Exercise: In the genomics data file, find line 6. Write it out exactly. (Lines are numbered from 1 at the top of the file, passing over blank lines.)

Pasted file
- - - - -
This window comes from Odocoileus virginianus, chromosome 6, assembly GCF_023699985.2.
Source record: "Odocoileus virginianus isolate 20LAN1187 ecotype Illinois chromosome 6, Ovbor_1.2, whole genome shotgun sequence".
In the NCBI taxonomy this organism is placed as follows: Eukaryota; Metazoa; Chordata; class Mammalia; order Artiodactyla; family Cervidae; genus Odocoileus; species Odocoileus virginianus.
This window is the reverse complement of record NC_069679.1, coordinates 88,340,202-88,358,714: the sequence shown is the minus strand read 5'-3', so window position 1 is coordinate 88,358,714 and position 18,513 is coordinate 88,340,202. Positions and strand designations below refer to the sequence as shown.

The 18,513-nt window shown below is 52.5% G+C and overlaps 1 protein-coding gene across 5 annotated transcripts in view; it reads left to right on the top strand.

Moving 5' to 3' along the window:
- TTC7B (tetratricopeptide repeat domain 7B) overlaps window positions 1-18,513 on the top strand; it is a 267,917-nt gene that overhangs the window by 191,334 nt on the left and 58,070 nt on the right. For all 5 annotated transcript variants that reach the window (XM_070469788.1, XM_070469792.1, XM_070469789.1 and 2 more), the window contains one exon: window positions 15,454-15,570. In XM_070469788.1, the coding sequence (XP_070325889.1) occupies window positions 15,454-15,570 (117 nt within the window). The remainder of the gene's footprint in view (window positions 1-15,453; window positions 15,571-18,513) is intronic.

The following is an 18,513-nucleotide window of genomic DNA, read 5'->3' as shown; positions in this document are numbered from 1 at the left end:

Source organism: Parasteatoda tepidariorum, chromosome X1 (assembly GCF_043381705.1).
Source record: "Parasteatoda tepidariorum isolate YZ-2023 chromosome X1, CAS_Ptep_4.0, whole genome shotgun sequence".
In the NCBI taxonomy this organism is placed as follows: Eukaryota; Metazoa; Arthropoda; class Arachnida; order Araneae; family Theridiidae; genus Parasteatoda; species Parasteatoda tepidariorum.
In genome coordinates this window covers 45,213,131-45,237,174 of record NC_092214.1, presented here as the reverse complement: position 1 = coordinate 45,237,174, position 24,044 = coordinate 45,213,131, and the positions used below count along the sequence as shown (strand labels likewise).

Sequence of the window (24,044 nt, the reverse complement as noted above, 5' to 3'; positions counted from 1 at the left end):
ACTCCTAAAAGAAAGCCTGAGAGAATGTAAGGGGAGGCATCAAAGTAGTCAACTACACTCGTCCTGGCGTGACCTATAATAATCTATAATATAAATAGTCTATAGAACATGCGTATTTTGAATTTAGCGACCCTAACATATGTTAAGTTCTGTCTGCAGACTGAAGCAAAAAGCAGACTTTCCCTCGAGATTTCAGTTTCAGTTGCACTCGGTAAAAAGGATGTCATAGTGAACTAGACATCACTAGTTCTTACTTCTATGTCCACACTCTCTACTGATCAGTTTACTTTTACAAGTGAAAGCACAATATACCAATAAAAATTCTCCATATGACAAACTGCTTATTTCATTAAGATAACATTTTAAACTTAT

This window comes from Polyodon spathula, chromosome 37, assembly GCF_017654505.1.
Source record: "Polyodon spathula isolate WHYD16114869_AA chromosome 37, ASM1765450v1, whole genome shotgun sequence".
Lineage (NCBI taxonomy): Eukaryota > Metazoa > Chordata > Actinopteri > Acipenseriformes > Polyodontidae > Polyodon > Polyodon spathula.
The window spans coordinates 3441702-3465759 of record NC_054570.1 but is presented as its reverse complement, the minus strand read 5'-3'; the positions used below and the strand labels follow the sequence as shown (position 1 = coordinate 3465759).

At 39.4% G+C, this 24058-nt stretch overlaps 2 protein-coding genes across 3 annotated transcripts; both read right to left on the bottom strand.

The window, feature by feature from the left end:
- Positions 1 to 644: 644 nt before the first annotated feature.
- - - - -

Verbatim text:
Moving 5' to 3' along the window: